Historian telling the story of Civil War America’s opioid crisis
I’m a historian of the nineteenth-century United States, broadly trained but with particular research and teaching interests in the Civil War era, gender history, and the history of medicine. Currently, I’m the inaugural Postdoctoral Scholar in Civil War History at Penn State’s George and Ann Richards Civil War Era Center, where I’m preparing my first book manuscript for publication. After Penn State, I’ll be joining the Department of History at Virginia Military Institute (VMI) as an Assistant Professor in 2021. I received my PhD in history in 2020 from Binghamton University, where I earned awards for research and teaching.
My current book project, “Opium Slavery: Veterans and Addiction in the American Civil War Era,” investigates opiate addiction among veterans of the Civil War in the late nineteenth and early twentieth century U.S.—America’s original opioid crisis. My research uncovers how the Civil War sparked an epidemic of addiction among the war’s survivors, illuminates the traumatic experiences and great personal toll of addiction for veterans and their families, and explores the radical efforts of Gilded-Age physicians’ and the state to stem the tide of the addiction crisis. My research also reveals how the U.S. has a long, but largely forgotten, history of opioid crises, with troubling parallels between past and present epidemics. This book manuscript is based on my dissertation, which I defended in June 2020. You can read more about my research and access several publications derived from my manuscript here. My second book will investigate medical fraud in the aftermath of the Civil War, a topic with surprising and disturbing relevance in today’s social media age.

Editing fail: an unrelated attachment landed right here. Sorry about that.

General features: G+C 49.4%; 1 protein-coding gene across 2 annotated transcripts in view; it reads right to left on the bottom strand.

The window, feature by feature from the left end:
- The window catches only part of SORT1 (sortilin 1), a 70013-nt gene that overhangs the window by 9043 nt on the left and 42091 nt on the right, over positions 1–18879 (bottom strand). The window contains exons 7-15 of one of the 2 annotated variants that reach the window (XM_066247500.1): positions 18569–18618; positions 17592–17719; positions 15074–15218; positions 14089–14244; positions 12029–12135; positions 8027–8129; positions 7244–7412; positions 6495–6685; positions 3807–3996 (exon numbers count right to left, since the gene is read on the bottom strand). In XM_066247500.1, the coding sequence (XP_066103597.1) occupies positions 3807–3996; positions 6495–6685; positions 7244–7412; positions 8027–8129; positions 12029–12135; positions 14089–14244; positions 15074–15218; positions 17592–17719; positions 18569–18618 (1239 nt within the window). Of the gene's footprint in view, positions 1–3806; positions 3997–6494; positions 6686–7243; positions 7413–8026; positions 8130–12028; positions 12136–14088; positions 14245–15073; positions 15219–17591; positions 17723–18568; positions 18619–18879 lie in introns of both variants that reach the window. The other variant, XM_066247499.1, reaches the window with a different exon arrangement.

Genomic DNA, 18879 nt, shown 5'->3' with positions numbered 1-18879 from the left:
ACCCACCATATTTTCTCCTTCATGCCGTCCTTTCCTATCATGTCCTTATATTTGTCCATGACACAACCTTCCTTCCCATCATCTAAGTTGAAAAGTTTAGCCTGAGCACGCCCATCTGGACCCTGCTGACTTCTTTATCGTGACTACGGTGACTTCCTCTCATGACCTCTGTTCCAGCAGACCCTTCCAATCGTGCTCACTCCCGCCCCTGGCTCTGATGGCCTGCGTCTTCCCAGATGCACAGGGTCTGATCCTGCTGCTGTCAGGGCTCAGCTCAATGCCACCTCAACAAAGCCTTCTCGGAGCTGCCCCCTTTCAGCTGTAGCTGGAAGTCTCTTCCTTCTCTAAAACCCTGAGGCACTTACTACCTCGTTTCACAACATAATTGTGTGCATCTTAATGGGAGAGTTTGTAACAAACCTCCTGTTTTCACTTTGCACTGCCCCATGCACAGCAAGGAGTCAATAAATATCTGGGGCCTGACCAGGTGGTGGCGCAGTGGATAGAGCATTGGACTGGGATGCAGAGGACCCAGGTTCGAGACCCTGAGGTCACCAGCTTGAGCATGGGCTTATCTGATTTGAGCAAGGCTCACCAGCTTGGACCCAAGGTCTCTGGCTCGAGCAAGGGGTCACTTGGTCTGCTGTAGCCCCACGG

History has tremendous power to inform public sentiment, and I’m convinced that communicating hard history to public audiences is one of historians’ most important jobs, especially in these tumultuous times. I enjoy writing for public audiences, with bylines in the Washington Post, Slate, The Conversation, and Nursing Clio, among others, which you can read here. I regularly speak at museums, historical societies, public radio, and podcasts, and you can access some of these talks and interviews here.
In addition to my scholarship and public humanities work, I’m committed to dynamic, student-centered teaching and learning. My teaching agenda includes a diverse range of topics in the histories of the U.S., medicine and science, gender, as well as “history communication” and teacher preparation. I’ve been fortunate enough to teach graduate, undergraduate, high school, and adult education students. You can read about my background in teaching and my teaching approaches and goals here.
I’m a first-generation college graduate from the Dallas-Fort Worth area of Texas. Before earning my PhD I worked as a public school teacher in North Texas, a wonderful experience that taught me to love the craft of teaching and communicating history to popular audiences.
Want to chat about my scholarship, speaking, or teaching? I’d love to hear from you! You can get in touch with me by email here.